Benefit Fraud

Work and Pensions – in the House of Commons at on 6 March 2023.

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Photo of Andrew Bridgen Andrew Bridgen Independent, North West Leicestershire

What steps his Department is taking to reduce benefit fraud.

Photo of Tom Pursglove Tom Pursglove The Minister of State, Department for Work and Pensions

We take all fraud very seriously and have a range of measures in place, supported by two tranches of additional investment totalling around £900 million, which will prevent a further £2.4 billion of loss by 2024-25. In May last year, we published “Fighting Fraud in the Welfare System”, which details our proposals for reducing fraud and error, including legislative change and closer working across Government.

Photo of Andrew Bridgen Andrew Bridgen Independent, North West Leicestershire

I thank the Minister for that answer, but I have had numerous reports from constituents of alleged incidents of benefit fraud and what they perceive as a lack of action when they report them to the Department, so will the Minister inform the House by how many his Department plans to increase staff in the counter-fraud teams?

Photo of Tom Pursglove Tom Pursglove The Minister of State, Department for Work and Pensions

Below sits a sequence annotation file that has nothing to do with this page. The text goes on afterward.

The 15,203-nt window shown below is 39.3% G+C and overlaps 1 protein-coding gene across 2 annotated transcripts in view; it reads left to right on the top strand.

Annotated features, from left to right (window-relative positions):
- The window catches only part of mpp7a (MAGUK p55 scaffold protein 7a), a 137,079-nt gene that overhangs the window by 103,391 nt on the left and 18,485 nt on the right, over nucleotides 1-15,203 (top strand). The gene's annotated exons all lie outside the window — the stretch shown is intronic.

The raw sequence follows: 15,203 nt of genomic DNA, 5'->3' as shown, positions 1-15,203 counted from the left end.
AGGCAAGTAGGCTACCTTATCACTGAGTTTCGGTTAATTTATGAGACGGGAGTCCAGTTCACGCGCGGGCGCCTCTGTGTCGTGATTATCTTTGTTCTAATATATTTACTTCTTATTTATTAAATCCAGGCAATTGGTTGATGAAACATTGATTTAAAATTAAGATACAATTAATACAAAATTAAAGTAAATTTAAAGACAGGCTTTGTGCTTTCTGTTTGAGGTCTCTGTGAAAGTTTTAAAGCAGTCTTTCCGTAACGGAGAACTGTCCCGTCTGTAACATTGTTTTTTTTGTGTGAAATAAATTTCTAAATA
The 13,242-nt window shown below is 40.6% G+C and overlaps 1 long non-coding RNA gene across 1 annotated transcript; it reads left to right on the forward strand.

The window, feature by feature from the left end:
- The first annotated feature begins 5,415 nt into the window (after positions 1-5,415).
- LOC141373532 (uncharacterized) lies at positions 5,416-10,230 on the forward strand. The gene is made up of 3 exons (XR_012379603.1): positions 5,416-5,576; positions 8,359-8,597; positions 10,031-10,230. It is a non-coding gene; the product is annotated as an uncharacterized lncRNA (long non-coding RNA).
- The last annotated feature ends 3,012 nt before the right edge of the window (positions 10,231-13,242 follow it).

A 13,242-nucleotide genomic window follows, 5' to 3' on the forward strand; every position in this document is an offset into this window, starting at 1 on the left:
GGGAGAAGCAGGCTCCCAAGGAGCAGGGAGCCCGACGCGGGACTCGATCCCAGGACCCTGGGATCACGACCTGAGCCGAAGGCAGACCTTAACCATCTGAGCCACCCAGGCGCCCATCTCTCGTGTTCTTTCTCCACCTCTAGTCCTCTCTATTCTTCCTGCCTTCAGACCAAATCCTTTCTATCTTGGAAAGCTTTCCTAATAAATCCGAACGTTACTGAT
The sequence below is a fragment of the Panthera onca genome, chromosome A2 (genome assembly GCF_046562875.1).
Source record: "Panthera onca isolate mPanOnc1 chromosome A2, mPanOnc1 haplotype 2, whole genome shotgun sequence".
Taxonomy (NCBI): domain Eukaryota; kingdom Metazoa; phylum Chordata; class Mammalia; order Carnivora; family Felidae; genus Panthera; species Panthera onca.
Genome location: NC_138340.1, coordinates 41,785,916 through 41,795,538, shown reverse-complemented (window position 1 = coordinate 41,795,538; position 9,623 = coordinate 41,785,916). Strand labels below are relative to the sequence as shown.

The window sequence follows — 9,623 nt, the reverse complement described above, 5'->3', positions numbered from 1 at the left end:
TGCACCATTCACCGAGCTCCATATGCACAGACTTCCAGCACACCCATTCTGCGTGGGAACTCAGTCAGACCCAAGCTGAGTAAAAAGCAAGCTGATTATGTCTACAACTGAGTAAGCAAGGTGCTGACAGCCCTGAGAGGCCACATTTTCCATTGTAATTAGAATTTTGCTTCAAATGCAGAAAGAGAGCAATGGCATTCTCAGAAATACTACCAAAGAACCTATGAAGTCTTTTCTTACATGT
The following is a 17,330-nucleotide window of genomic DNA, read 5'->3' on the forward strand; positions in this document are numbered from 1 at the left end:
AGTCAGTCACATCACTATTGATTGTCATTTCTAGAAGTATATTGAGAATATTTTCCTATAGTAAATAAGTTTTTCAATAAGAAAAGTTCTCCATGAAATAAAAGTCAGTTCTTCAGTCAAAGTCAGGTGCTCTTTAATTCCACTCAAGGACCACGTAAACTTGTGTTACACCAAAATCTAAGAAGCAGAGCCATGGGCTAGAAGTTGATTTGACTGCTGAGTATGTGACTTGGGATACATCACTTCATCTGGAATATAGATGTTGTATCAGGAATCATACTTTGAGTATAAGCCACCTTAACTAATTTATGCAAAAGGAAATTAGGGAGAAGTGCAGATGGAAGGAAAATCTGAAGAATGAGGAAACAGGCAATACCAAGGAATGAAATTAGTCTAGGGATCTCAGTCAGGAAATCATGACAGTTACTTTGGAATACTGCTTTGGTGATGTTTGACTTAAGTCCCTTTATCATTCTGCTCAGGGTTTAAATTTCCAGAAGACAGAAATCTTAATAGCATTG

I am very appreciative of my hon. Friend raising this point. It is fair to say that we are coming after those who commit benefit fraud: it is unfair on the taxpayer, it is wrong, and that message must go out in the strongest terms. That is being backed up by action, as we set out in the plan. For example, over the next five years, we will see 2,000 specialists dedicated to getting across 2 million universal credit cases. That is an important contribution to make sure that we bring this money back into the Department where it rightly belongs.

Several hon. Members:

rose—

Photo of Jim Shannon Jim Shannon Shadow DUP Spokesperson (Human Rights), Shadow DUP Spokesperson (Health)

Thank you, Mr Speaker. It is very important that all benefit fraud is taken on board, but many times in my constituency over the past few years, people have inadvertently filled in forms incorrectly and have found themselves having to pay money back. May I ask that compassion be shown to those who have inadvertently done wrong but realised they have to pay back, to ensure that they can pay back at a level they can afford?

Photo of Tom Pursglove Tom Pursglove The Minister of State, Department for Work and Pensions

The hon. Gentleman is right to raise this point, and it is important to note that we work on a case-by-case basis. Of course, where there are instances of error of that kind, we work on an individual basis to work out a repayment plan that is appropriate for those individuals, taking into account any financial vulnerabilities or challenges they might face.